Leaders of the Pack: Varsity Track Jump Starts Its Season

By Danny Thompson

Hang on for a minute...we're trying to find some more stories you might like.


Email This Story






medlandRunning season has finally arrived, and in honor of the upcoming events, the NWN decided to sit down with Varsity girls track coach Mark Medland, as he sits behind his desk in the counselor’s office and thinks back upon what initially got him into running.  He says that it was just the right thing for him, that he had a feel for it.  Upon noticing my Jimi Hendrix t-shirt though, he begins to elaborate.

“All my brothers went the music route.  I had three brothers who were all very talented musically.  Since I wasn’t talented musically, I went the running route,” says Medland.

As a high school runner at Rockford East High, Medland ran both track and cross country on competitive varsity teams.

“With distance running there was kind of a feel that I got into.  It was the right thing for me.  I was able to find something that fit,” he says.

After high school, Medland went to college at Eastern Illinois University.  Although he did not continue to run competitively, he kept in touch with many of his old teammates and continued running as a hobby.  Keeping in touch with other runners has allowed Medland to form many connections that help him in coaching the sport today.

“You see these guys 10-20 years later and you see them coaching other teams.  A lot of these guys I know.  You begin to develop a connection with them and learn more about the game,” he says. “You find a community of runners and through that community you meet various people and learn that they are either open to coaching with you, or for other teams.”

Before coming to Niles West, coach Medland worked at many Chicago schools and suburban schools, including Waukegan High School and Golf Middle School.  At Golf, in addition to coaching track, Medland coached other sports including volleyball.  As coach Medland puts it, he didn’t know much about volleyball beyond that the goal was “to hit the ball over the net.”  This encouraged him to continue pursuing running.

“When I was hired [at West] as a counselor, they’d heard about my background in running so they hired me as an assistant coach.” Medland says.

Medland was initially a cross country coach, but gave that up when his first daughter was born.  He continued coaching long distance track events as well until injury forced him to move to hurdles and begin looking for additional coaches.  Recruiting coaches who have different specialties has helped Medland to further his knowledge of the sport beyond his own strengths.

As a coach, Medland considers himself lucky to coach athletes who are self motivated.

“What has made it nice for me is that I always get a group of girls who are dedicated to getting better,” he says.

One of the most rewarding things for Medland is to see his runners hard work and dedication pay off.

“It’s nice when a girl is able to find her niche here and succeed.  Right now that’s the fun part of it.  It’s fun to see kids succeed.  That’s been the reason for me to continue on.  It’s fun,” Medland said.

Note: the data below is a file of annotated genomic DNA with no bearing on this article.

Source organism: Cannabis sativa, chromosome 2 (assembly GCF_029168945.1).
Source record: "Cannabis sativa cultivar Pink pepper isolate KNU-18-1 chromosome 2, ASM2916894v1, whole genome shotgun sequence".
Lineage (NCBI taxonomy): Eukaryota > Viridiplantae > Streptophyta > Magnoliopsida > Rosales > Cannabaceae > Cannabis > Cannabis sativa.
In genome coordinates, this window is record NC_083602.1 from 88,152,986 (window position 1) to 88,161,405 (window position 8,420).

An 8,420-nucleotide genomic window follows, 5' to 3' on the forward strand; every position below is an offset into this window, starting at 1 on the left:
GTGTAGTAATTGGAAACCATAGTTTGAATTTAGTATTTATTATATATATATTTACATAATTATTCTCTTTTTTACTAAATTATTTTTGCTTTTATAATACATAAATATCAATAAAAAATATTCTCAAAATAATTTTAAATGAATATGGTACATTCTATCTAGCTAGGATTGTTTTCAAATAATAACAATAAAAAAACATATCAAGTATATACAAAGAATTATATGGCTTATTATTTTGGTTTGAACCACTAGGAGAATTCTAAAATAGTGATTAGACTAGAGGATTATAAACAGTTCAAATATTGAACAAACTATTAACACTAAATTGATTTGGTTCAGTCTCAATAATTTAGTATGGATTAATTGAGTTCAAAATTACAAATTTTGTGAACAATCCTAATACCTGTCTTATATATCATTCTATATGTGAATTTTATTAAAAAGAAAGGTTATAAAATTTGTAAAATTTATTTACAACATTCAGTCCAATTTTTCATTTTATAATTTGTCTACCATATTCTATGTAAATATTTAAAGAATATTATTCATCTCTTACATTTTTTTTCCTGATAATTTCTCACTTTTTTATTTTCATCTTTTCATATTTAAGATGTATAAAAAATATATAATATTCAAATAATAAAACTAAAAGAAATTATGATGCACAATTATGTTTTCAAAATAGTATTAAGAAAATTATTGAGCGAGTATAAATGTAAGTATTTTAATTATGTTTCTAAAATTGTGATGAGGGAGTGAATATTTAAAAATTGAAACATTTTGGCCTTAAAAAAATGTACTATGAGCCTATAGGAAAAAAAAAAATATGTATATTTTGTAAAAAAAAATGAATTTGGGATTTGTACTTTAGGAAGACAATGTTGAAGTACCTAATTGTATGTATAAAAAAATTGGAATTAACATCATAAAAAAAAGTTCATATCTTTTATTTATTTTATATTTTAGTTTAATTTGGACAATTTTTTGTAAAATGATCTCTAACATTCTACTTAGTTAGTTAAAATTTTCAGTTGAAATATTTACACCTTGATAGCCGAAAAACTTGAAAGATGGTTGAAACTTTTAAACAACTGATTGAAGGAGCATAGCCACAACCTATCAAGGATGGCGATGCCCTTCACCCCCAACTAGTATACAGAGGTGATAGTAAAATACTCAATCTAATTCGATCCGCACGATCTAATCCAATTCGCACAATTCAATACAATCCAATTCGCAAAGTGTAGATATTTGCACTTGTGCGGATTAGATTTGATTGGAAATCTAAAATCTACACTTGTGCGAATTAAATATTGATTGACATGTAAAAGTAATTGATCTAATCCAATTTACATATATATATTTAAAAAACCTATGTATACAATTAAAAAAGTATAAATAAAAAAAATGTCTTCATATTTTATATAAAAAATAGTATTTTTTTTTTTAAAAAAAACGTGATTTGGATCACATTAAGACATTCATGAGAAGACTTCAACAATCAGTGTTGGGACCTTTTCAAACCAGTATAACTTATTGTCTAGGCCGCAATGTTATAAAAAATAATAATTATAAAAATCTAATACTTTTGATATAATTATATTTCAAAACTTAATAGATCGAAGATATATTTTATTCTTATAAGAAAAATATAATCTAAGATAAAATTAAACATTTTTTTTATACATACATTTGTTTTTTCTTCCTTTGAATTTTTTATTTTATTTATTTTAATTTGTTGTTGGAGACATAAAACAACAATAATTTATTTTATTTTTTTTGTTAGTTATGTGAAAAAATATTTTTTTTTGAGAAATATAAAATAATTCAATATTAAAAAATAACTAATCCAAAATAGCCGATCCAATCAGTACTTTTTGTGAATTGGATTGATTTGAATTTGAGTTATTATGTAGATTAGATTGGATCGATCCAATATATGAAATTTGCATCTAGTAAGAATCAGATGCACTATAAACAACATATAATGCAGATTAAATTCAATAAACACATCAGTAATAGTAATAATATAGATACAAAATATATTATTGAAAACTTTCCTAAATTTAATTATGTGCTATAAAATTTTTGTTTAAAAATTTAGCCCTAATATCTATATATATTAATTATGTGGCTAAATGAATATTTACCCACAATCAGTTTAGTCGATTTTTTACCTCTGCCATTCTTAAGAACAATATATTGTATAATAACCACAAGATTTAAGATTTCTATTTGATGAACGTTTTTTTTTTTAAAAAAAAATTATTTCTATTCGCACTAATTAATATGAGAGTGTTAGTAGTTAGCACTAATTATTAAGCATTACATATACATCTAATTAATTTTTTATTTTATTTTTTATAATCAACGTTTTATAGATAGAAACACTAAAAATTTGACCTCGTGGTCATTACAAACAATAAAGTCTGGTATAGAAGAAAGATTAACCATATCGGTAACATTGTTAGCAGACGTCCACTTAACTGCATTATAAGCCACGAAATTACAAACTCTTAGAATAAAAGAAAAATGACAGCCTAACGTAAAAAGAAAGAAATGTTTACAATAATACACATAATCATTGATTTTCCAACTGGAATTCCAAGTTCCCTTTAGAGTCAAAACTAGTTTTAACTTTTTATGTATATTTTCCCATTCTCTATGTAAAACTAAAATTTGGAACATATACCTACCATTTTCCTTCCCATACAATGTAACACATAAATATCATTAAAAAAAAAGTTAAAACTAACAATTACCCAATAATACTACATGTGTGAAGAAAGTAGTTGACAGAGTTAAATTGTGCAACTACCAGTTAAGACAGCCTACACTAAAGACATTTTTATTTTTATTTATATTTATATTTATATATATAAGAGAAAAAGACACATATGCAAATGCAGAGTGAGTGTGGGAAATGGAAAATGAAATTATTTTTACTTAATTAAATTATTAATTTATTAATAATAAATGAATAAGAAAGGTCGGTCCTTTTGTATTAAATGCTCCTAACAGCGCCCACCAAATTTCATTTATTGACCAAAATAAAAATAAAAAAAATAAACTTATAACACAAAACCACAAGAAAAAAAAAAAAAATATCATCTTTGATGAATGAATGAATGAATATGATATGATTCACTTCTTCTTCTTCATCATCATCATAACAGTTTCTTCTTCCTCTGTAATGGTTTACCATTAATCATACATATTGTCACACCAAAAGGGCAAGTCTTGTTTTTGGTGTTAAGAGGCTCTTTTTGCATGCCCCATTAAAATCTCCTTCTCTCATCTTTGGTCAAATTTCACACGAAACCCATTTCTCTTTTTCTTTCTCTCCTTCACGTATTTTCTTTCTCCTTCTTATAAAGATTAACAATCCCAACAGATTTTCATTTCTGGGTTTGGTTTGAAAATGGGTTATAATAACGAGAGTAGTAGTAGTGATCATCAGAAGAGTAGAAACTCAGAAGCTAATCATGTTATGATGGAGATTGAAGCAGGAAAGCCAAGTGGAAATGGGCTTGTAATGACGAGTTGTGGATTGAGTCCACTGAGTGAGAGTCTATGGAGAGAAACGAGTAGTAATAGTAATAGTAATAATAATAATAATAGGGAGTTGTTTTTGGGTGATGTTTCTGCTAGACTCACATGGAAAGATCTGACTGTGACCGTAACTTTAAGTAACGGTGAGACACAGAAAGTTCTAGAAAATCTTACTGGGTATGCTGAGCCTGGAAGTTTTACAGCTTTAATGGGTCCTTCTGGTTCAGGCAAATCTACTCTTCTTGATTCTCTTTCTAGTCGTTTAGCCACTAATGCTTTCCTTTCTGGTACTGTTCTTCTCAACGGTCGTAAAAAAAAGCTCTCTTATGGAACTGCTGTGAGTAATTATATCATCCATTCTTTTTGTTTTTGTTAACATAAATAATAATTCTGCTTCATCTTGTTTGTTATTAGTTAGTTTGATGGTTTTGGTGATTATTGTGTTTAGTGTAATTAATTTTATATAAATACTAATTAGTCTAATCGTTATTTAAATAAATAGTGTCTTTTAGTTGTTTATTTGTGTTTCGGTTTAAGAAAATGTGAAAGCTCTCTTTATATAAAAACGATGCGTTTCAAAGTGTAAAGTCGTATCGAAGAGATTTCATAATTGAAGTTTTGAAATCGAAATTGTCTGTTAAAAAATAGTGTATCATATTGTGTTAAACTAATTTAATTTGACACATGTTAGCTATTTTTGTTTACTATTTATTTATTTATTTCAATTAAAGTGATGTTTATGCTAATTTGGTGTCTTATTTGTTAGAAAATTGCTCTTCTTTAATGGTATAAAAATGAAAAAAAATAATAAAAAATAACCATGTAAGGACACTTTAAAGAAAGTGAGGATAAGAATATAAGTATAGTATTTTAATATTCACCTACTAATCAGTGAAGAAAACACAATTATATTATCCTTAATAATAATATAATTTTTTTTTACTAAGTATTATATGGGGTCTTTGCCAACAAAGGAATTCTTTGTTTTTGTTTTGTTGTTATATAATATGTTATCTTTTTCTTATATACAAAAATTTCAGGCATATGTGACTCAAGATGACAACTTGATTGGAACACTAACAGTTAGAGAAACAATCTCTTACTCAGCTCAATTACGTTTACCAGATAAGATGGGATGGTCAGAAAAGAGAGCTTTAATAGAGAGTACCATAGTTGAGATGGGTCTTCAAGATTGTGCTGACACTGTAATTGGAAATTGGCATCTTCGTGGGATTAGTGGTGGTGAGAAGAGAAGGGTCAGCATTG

The job is not without its drawbacks though, as Medland admits that there have been times when his personal life and coaching career conflicted.

“There were times when it was my daughter’s birthday and I’d be away on a Saturday meet.  I’d always get there, but I’d get there late.”

As far as the future is concerned, Medland wants to continue coaching.  He says he would miss it if he stopped.

“It keeps me young,” he says with a grin.

vivoneOn the boys side of track and field, the team is coached by Chris Vivone.  Coach Vivone looks at track from the perspective of a football coach, using it to keep his players in shape during the off-season.

Vivone began  his coaching career at Lane Tech, where he coached both girls tennis and track.  Following that, he was hired as an assistant football coach at West.  Vivone soon became the head track coach as well.

Vivone coaches many of the same players in both track and football, but his approaches in the two sports are very different.

“In football I would definitely say I’m more intense.  In track it’s not so emotional as it is in football.  In track there’s almost a science to it.  If you’re constantly on guys, their bodies will begin to break down,” Vivone says.

Understanding the differences between the two sports is what has allowed coach Vivone to be succesful.  Both sports require game plans, but as he explains, track requires a much more extended outlook.

“What you do right now [in track] may not pay off tomorrow, but in two weeks.  It’s much more involved over a span of time to get the guys ready,” he says.

Both coaches Medland and Vivone work together and bounce ideas off of each other often.

“We have a good relationship.  We talk a lot of philosophy, concepts, and different approaches.  He’s a good person to get ideas from,” Vivone says of Medland.

Coach Medland seconds this.

“I think he’s great, I’ve learned a lot from him because of his background in long jump and triple jump.  I definitely go to him to learn things,” Medland says.

Both coaches are looking forward to the upcoming track and field season, and with coaches like themselves leading the way, you can understand why.